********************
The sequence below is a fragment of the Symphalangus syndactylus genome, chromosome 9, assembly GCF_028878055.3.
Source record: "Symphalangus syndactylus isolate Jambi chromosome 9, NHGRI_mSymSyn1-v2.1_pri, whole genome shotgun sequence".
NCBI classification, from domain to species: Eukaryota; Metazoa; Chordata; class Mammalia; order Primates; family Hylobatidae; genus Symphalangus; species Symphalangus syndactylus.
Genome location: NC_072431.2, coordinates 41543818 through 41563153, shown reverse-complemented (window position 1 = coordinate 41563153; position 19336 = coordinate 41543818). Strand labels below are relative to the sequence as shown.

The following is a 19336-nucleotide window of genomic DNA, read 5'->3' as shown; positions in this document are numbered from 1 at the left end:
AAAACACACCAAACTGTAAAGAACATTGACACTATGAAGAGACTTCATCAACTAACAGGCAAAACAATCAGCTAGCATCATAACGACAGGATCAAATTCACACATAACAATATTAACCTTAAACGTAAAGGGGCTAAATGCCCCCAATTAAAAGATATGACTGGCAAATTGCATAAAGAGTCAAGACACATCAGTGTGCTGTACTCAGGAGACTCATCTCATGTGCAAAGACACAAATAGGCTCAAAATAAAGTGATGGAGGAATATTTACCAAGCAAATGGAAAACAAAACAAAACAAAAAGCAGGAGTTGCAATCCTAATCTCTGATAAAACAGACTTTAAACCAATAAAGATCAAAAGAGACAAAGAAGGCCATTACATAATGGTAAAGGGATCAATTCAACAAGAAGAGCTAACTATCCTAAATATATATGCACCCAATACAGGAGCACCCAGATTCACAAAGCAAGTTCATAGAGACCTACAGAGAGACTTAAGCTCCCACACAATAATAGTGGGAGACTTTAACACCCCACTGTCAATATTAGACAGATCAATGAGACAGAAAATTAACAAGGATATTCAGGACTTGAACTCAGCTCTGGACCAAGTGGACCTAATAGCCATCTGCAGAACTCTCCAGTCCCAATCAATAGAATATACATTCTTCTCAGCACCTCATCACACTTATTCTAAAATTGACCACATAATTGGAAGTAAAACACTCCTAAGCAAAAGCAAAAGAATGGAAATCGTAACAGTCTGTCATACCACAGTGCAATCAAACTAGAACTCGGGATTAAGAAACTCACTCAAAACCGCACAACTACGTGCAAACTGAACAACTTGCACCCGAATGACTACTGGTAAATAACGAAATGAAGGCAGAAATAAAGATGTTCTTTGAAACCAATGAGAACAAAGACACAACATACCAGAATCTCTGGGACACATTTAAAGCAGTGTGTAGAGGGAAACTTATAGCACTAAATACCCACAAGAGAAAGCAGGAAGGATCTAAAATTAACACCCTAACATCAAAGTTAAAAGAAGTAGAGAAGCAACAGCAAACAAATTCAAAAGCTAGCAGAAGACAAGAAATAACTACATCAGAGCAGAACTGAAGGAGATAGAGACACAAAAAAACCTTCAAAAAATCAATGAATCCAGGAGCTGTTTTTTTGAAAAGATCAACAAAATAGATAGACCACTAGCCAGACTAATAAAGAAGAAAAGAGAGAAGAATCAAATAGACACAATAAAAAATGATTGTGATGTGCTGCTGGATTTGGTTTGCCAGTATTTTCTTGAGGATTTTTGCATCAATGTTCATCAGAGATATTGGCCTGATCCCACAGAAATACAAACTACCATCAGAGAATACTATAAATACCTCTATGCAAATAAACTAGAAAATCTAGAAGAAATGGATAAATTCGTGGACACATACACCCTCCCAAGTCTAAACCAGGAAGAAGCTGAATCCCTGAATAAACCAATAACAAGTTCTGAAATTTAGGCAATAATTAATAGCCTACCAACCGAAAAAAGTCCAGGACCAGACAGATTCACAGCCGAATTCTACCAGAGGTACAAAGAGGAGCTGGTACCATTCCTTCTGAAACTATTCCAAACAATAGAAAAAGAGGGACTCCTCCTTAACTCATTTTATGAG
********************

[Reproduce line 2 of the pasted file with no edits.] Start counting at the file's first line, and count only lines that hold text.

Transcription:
Source record: "Symphalangus syndactylus isolate Jambi chromosome 9, NHGRI_mSymSyn1-v2.1_pri, whole genome shotgun sequence".